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Andy Brice
Successful Software

Doug Nebeker ("Doug")

Jonathan Matthews
Creator of DeepTrawl, CloudTrawl, and LeapDoc

Nicholas Hebb
BreezeTree Software

Bob Walsh
host, Startup Success Podcast author of The Web Startup Success Guide and Micro-ISV: From Vision To Reality

Patrick McKenzie
Bingo Card Creator

Are you having success with live chat on your website?

A few months ago I was really enamored about adding live chat capabilities to our website.  We're a uISV about to launch our first product and I imagined us as friendly 21st century shopkeepers ready to chitchat with customers as they browse our wares.

We've been using ChatSpring, a very nice web-based chat service Starr Horne announced on this site last April.


Sadly, we've been surprised and disappointed with how few visitors to our site have availed themselves of our live chat.

Are you running live chat on your sites?  How much response are you getting?  Is it adding value?

We published a blog article last night with more detail on our experience, but I'm really curious what experience other BoS folks have had.

Jay Cincotta Send private email
Thursday, May 28, 2009
We had it running for month or so.

No more than 1 person per day used it to communicate with us. We didn't notice any increase of sales. Most of people who contacted us knew english too bad to read manuals or FAQs (or even use wizards our software had), and we really were able to enlight them about our product by answering their questions (if you don't understand some language perfectly, it's easier to ask questions about meaning of some words or give A/B questions than try to guess meaning of words).

It was breaking our concentration though since you can always be interrupted by some silly customer who is too lazy to read FAQ or 1-page product intro. If you prefer coding with all phones and IMs turned off, it's very annoying to understand that anytime somebody (mostly stupid or with bad english)  will ask you silly questions.

So we have "live chat" icon on our site, but it shows "operator is offline". Some people use it anyway to contact us, but we can answer their requests with arbitrary delay (since they know that we are offline).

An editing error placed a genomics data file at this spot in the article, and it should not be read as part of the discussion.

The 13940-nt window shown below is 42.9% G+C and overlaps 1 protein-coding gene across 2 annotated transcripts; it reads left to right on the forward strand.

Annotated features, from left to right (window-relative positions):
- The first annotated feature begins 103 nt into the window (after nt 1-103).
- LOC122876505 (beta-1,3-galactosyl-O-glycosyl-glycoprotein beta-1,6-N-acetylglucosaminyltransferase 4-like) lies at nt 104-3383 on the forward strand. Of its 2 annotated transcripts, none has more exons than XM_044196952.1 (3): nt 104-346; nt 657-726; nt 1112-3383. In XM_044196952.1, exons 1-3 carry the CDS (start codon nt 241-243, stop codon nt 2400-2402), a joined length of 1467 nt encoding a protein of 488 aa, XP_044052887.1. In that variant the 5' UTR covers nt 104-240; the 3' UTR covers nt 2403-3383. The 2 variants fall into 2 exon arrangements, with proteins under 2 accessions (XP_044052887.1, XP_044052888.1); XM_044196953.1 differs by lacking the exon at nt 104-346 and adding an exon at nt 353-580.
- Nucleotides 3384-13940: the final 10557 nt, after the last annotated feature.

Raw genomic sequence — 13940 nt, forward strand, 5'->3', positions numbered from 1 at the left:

NickCEO Send private email
Thursday, May 28, 2009
I am having success with chat (ChatSpring, specifically) at my site: http://railskits.com/

I don't have it on all the time, and my customers are a very narrow demographic, so that helps cut down on the random "I can't read the page so I'm going to start a chat" problem.

I have closed a number of sales because of having that chat, and just today I had a customer ready to buy who started a chat because he couldn't complete the checkout.  That happened to be due to networking problems at Slicehost which were quickly resolved, but I was able to investigate and give him a status at the very moment he was trying to buy.

So, it may depend very much on your site/your customer demographic, but for me, the time and money cost of live chat has been repaid many times over by the interactions I've had with potential customers that led them to become actual customers.
Benjamin Curtis Send private email
Thursday, May 28, 2009
Although i have no experience, but just like to put my view in the debate. I think it should depend on the type of the application. If you are selling $20/product, it doesn't make sense, on the other hand, for eg : Jay's product, might benefit from it.

What do you think?
Dev S Send private email
Friday, May 29, 2009
The easier you make it for people to contact you the more questions you will get.

If you add a email form (instead of just posting the email address) you will get considerable more emails because it is so much easy to send one to you.

If you are not ready to join the livechat bandwagon you can also make yourself available across the entire range of existing IM's. I spend little time being available in them because , as Nick said, being available all the time tends to be very distracting.

If you've got a support guy around you can ask them to spend 8h a day being live on the IM's and in the live chat.
Naicu Octavian Send private email
Friday, May 29, 2009
@Nick, you can barely speak English yourself so I'm not sure what you are getting at.
Brian McSlutty Send private email
Friday, May 29, 2009
@Brian McSlutty: I was posting it while being tired, so the english is not good, though I don't have any mistakes with tenses and grammar and I don't have any problems reading English.  The English of people from italy, brazil or china is much worse than mine and they don't understand what they read.
NickCEO Send private email
Saturday, May 30, 2009
We had live chat support for about a year.  It was an abysmal failure.

The only people who ever used it were people who were stuck programming and wanted someone to fix their problem NOW.  "I can attach my project, why doesn't it compile".  In 90% of the cases these were questions of simple debugging.  Unless you want to be a programming instructor I don't recommend that approach.

We then turned it so only SALES questions could be asked through chat.  Still 9/10 questions were people wanting programming help.  Sorry, post that to the forums didn't work either.

I agree with some other posts above, it was a HUGE distraction to the programmers, and having an always on person just people lazy people were being enabled to be more lazy.

We also tried the proactive engagement asking people if we could help, etc.  In almost every case as soon as you contacted them they would close their browser on your site.  It is considered a LOT more invasive on a website to "pop up" and ask if they need help than a sales person in a store asking if you are ok.

It seems like a good idea, didn't work for us either...
Jason Short Send private email
Tuesday, June 02, 2009

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